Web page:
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Griffin FROST

Male 1834 - 1909  (75 years)


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  • Name Griffin FROST 
    Born 14 Mar 1834  St. Clairsville, Belmont County, OH Find all individuals with events at this location 
    Gender Male 
    Died 4 Apr 1909  Siloam Springs, Benton County, AR Find all individuals with events at this location 
    Cause: Heart failure 
    Notes 
    • (1) Frost, Griffin, Camp and Prison Journal, Press of the Camp Pope Bookshop, Iowa City, IA: 1994:

      INTRODUCTION.

      Griffin Frost, author of Camp and Prison Journal, was born March 14, 1834, in St. Clairsville, Belmont County, Ohio. He was the son of William P., a farmer, and Rebecca (Wetzell) Frost. His family moved to Jackson County in what is now West Virginia when Griffin was a boy. At the age of sixteen, he went to Wheeling to learn the printing trade. Thereafter, Griffin, as well as his two older brothers Daniel and William Jr. and younger brother John, were all closely involved with the printing and newspaper business. In 1853, William P. Frost, Jr. started the first regularly published newspaper in Jackson County, The Virginia Chronicle, which he sold to his older brother Daniel in 1858. Griffin briefly worked at this paper also.

      After his apprenticeship in West Virginia, Frost worked his way west, "holding cases" at papers in Pittsburgh, Pennsylvania, Mount Pleasant, Ohio, and Keokuk, Iowa. In 1854, he came to Missouri and stared at the Sentinel, a newspaper in Palmyra. He married Elizabeth R. Johnson September 10, 1857, in Houston (today Emerson), Marion County, and in January 1859, their only child Annie was born. Frost moved to the town of Mexico in Audrain County around 1858 to run the Mexico Ledger, where he was subsequently joined by brothers William and John. Griffin, with the assistance of John, founded the Shelby County Weekly in Shelbyville on March 7,1861. He gave his paper the masthead motto "Free as the wind, pure and firm as the voice of nature, the press should be." Frost tended to favor the idea of secession, and after the firing on Fort Sumter, his paper came out foursquare for the South. In June of 1861, some irregulars of the local pro-Union Home Guard paid Frost a visit and ordered him to cease publication of what they considered a "treasonable sheet." He submitted, closing down the paper and moving back to Marion County. Sometime thereafter the shop was broken into and the printing equipment destroyed or stolen, presumably by the same Home Guardsmen.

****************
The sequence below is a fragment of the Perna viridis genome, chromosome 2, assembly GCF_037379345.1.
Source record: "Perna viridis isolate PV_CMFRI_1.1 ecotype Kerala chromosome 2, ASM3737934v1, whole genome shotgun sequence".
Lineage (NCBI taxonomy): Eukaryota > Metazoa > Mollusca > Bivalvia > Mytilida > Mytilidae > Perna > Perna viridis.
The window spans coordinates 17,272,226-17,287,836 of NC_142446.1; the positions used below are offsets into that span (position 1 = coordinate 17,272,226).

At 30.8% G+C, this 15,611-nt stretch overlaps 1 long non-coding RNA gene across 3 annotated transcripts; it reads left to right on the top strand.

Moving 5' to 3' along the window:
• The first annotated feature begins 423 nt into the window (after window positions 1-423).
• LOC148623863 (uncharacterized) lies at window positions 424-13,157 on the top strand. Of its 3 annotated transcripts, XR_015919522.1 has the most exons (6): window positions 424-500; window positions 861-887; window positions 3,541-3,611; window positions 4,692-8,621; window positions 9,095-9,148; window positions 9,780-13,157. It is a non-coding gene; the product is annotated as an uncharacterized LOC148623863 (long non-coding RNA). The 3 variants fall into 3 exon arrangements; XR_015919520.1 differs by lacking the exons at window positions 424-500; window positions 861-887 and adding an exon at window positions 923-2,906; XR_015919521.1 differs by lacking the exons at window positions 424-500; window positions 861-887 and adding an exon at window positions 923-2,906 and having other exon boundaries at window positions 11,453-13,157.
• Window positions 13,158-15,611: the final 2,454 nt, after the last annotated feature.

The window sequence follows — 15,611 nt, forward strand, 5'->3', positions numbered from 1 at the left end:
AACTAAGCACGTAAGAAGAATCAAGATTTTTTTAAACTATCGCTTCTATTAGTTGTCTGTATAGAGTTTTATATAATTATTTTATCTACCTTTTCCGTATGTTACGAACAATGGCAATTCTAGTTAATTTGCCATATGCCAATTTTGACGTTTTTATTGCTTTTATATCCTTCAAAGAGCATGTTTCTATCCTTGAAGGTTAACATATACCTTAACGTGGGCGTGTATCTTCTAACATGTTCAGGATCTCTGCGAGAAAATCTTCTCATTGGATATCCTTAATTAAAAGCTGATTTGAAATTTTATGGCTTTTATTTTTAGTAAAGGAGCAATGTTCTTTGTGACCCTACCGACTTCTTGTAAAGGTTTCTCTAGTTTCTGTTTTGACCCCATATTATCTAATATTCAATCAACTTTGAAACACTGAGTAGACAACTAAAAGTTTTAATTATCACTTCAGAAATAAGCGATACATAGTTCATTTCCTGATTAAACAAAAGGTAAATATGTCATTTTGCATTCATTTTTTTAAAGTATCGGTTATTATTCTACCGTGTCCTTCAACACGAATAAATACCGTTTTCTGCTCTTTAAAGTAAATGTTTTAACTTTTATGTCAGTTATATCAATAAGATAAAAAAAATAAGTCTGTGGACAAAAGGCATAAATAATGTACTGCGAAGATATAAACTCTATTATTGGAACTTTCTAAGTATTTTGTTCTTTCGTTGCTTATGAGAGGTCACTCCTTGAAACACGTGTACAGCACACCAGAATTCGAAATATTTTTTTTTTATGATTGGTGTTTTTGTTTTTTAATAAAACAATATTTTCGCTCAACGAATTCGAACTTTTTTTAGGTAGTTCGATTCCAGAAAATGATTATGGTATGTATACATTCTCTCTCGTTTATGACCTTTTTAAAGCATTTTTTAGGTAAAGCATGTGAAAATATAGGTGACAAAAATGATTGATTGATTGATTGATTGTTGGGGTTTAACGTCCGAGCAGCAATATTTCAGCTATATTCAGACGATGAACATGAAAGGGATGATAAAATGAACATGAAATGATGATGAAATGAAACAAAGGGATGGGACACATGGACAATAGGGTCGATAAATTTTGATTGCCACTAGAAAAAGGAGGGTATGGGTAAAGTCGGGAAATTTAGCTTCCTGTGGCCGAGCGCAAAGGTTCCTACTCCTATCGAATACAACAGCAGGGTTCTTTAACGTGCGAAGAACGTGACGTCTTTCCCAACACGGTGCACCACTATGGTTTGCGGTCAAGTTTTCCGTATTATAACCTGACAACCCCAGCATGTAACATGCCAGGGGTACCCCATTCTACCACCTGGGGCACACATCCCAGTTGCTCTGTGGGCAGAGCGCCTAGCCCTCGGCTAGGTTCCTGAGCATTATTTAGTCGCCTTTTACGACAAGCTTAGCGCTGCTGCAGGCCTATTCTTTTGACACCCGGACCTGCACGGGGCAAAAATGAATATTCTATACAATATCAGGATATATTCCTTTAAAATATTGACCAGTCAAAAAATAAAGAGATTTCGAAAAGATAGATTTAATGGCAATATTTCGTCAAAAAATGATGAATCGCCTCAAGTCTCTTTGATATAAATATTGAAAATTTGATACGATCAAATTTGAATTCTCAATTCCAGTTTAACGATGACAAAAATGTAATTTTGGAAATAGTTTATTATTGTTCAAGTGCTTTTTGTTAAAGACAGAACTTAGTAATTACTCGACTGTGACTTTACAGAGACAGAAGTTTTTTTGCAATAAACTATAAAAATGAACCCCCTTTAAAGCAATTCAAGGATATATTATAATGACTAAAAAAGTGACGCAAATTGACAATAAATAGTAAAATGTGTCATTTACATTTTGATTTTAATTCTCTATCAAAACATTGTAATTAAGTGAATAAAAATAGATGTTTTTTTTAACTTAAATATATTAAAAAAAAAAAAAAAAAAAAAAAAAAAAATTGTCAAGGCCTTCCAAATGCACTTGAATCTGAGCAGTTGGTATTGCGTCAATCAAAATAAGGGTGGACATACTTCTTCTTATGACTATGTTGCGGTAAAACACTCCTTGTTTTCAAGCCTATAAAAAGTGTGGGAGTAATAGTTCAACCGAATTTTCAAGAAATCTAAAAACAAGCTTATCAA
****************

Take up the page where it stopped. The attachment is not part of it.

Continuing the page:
This incident was most likely the catalyst that led Frost to lay down the pen and take up the sword of the Confederate cause, for in August of 1861, he joined Company A of Martin Green's Cavalry Regiment of the Missouri State Guard (MSG) in Marion County. The regiment fought and lost its first engagement with a group of Home Guards at Athens on August 5, 1861, then joined the main body of the Second Division, MSG, under Brigadier General Thomas A. Harris the following month near Glasgow. After a notable victory at the Siege of Lexington (September 12-20,1861), the MSG, commanded by Major General Sterling Price, wintered in Springfield in southwest Missouri before being driven out of the state by the advance of a new Union army under Brigadier General Samuel R. Curtis. This movement culminated at the Battle of Pea Ridge in northwest Arkansas (March 7-8, 1862), where Frost's Second Division, now commanded by Martin Green, played a minimal role. In January 1862, Frost reenlisted in the MSG for another six months and was elected Captain of Company A, 1st Battalion, 2nd Division.